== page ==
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The original Gigantor was a 1960s cartoon fantasy about the far-off year 2000, starring a 50ft flying robot with no intelligence but which was programmed for peace. The Borders version claims he had "a wee bitty ability and just happened to be taller than most" but he also starred for Newcastle and the Reivers in a career which straddled the arrival of professionalism and of course the name "Doddie Weir" was made for Bill McLaren commentaries – everyone can impersonate Rory Bremner impersonating Bill saying it.

What does "the lamp-post of the lineout" (McLaren again) remember of his Scotland debut back in November 1990? "The first game was actually the easiest because my drive to play for my country was so strong. It passed in a blur but I was so proud. Mind you, I'd rather forget all about being introduced to Princess Anne and stumbling through my answer to her question: 'Er, um, my first time? No, I mean yes – Christ!'" Married to Kathy with a future front-row of three young sons – "Our five-year-old, Ben, has four Weetabix for breakfast; I only have three" – Weir could make a claim for being one of Scotland's unluckiest. Just 20, he gave way to a fit-again Damian Cronin for the 1990 Grand Slam. He played in the 1991 World Cup semi-final and the 1994 Calcutta Cup – two games we lost through late penalty tragedies. Then there was the Lions tour of South Africa in 1997 when he seemed a cert for the first Test until Marius Bosman obliterated his left knee.

YouTube "Doddie Weir" and the karate kick pops up, before the casualty is told his tour is over and his face turns all pink and puffy and you think he's going to greet. But not quite; not on Jim Telfer's watch. Still, he must have been devastated, no? Just one of those things, he says, although the thuggery is the basis of the second-most popular question he gets asked.

Weir was "tremendously privileged" to have been part of that campaign, the intense camaraderie, and to have been so brilliantly led by Ian McGeechan and Telfer, when the latter trumped Larry Olivier's inspirational speechifying at Agincourt: "This is your f****n' Everest, boys."

Did Telfer ever quote Shakespeare, either to the Lions or Scotland? "I don't think so. With Scotland he had before him a bunch of farmers and the Hastings sisters, don't forget. But seriously, Jim was incredible. He'd devise these great ceremonies for when we collected our Scotland shirts; once they were arranged in the shape of a giant thistle. To the forwards when you were still allowed to ruck – and they still should be, by the way – he'd say: 'You're laying your body on the line.' And we did. And, sado-masochistically, I kind of enjoyed it!" Weir stopped enjoying rugby when training had to be stepped up under professionalism. "I was never the best trainer, to be honest, and would always find an excuse not to. So having to train every day bored me. I hated weights. How often do you have to bench-press in a match? I'm sure training is better these days but when pro rugby began I don't think we knew what we were really doing."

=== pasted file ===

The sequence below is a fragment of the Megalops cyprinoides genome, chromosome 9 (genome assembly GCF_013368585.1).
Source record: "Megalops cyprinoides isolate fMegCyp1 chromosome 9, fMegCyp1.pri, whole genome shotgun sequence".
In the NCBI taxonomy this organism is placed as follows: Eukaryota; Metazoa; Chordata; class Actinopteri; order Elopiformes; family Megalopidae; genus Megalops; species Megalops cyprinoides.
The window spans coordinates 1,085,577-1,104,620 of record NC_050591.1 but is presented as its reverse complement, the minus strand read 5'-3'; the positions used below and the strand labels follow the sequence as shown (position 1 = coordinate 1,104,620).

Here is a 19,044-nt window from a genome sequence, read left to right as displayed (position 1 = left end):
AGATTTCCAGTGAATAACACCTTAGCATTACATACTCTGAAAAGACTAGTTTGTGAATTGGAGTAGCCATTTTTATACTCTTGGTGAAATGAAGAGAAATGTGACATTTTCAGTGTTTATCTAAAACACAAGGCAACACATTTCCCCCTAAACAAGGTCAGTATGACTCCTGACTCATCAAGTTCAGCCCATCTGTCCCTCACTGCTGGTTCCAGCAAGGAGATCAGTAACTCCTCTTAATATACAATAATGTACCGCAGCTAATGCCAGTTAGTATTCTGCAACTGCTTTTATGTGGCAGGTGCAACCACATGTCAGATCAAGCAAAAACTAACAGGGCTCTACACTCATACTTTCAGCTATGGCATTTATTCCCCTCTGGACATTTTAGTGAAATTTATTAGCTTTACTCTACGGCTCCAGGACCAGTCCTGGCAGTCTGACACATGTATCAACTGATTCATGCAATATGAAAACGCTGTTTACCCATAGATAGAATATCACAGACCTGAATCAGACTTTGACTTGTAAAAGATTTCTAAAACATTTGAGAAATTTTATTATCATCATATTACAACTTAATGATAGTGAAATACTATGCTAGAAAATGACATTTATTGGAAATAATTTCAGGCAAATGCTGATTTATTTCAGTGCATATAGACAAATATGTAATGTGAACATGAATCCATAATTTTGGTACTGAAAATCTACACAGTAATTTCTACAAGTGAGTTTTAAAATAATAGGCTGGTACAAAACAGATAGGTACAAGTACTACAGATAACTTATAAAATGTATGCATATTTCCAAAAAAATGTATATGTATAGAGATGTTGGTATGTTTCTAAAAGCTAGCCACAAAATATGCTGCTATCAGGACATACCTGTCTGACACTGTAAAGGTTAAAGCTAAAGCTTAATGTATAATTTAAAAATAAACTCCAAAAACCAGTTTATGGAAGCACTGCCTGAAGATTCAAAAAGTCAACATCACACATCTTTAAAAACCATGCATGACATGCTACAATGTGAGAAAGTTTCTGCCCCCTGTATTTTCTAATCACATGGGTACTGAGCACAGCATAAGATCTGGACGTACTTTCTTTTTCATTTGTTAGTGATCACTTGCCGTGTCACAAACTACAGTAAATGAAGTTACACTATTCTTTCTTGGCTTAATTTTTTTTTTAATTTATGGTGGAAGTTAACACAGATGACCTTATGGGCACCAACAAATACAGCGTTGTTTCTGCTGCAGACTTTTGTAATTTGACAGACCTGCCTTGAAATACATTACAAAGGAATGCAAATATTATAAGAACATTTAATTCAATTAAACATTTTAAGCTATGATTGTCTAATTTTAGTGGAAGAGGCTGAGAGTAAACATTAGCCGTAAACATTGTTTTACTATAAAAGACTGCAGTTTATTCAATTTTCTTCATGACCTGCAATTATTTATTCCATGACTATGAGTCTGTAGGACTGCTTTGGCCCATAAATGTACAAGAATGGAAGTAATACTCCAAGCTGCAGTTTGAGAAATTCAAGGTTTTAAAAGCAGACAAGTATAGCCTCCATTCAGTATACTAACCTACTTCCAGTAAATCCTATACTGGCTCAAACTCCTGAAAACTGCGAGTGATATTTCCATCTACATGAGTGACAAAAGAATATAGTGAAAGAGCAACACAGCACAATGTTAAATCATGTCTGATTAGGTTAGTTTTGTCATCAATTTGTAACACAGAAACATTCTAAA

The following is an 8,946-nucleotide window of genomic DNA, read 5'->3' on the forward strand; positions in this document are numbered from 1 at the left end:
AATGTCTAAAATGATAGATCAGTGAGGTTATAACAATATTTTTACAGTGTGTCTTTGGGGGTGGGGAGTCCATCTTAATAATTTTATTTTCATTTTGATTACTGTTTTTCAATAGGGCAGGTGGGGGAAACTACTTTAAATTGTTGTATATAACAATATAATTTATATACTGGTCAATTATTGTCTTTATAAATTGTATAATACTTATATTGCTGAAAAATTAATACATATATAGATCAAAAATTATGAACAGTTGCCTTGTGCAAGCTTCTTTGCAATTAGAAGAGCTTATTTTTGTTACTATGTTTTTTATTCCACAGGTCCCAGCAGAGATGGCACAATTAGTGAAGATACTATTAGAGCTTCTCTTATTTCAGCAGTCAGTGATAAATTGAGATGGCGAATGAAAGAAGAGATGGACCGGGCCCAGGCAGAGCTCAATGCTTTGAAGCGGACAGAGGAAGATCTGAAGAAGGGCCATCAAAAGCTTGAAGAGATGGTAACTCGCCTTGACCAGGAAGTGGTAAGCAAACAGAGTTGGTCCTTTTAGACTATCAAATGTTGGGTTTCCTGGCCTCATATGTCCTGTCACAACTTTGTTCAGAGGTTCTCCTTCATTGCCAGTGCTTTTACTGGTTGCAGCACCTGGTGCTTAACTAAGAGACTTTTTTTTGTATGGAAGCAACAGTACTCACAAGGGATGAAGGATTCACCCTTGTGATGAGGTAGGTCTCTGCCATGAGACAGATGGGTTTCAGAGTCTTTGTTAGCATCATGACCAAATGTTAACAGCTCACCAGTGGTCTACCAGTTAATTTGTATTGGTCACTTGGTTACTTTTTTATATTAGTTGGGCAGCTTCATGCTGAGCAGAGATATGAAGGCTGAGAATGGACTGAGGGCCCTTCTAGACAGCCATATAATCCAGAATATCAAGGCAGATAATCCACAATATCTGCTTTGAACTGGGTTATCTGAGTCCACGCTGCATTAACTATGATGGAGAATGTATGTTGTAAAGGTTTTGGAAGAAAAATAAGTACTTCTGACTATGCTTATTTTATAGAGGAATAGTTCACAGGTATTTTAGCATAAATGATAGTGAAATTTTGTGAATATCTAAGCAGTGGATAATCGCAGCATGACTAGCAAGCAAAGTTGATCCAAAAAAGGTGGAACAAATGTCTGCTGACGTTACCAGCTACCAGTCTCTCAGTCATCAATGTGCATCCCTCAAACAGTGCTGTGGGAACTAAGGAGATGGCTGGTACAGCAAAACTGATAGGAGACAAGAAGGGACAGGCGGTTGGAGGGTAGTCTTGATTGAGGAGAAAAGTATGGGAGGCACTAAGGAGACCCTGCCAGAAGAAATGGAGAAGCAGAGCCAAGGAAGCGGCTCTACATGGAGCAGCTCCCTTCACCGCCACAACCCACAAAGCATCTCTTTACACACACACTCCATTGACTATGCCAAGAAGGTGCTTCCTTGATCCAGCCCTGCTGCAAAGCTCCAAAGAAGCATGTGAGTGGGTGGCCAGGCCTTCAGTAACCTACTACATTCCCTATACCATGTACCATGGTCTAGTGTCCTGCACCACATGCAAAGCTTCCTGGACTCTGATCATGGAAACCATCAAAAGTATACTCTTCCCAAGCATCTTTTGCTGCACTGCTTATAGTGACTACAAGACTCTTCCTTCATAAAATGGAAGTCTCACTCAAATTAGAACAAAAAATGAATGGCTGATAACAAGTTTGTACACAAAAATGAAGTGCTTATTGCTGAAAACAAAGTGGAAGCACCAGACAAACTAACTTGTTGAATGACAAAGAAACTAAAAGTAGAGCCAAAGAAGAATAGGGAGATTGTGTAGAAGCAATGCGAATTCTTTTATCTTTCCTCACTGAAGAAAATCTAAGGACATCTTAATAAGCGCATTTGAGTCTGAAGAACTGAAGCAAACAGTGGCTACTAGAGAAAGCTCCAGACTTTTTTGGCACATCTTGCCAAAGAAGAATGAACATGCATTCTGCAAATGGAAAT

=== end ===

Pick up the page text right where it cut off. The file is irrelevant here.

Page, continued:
Still, the sport knows what it's about now: fake-blood scandals, drugs, celebrity girlfriends. The fragrant Kelly Brook apart, Weir cringed at the lurid headlines. "Rugby's profile needed to be upped but some players seem to be moving in, er, different circles." (He's using "different" euphemistically again.) "We'd go to the pub and play cards, but that's not allowed now. What are the guys today doing with their money? We never had any. Playing Kenny Milne at pool I was losing 6,000 I didn't have until I talked him into double-or-quits."

The most-asked question of Weir is whether he misses rugby. "No, not really," he says. "I had a wee moment after watching Newcastle and maybe it tells you something: I'd stopped at a garage and the boys were jumping back on the bus with their McDonald's and carry-outs from Tesco. I loved my rugby but most of all when it was old-school."

Old-school was Gary Armstrong – sometimes in cahoots with Bryan Redpath, scrum-halves being "the deviants" – concealing sawdust in the sandwiches or hot chocolate in the bubble-baths or salt in the beer or smearing the hotel-room phones with Vaseline or continually flick team-mates' TVs to the porn channel while hiding in a tree. All of it vital to the bonding process, of course, as was the nickname "Dodgy Queer". He says: "Back then the results came from a bunch of guys selected on the basis of being able to gel as a group and drinking together helped that, so come the game you were ready to fight for each other. It's different now. Apparently, after the Fiji game, the players all went back to their rooms to watch 'The X Factor'. Of course that seems like genius preparation because the next match they became heroes."

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Weir simply preferred rugby when he couldn't shift The Sex Factor or some such dubious entertainment off the screen.

It's late, and before getting back to the Borders, he still has some pressing sewage business. Not a problem, though. How did the old theme tune go again? "Bigger than big! Taller than tall! Gigantor!"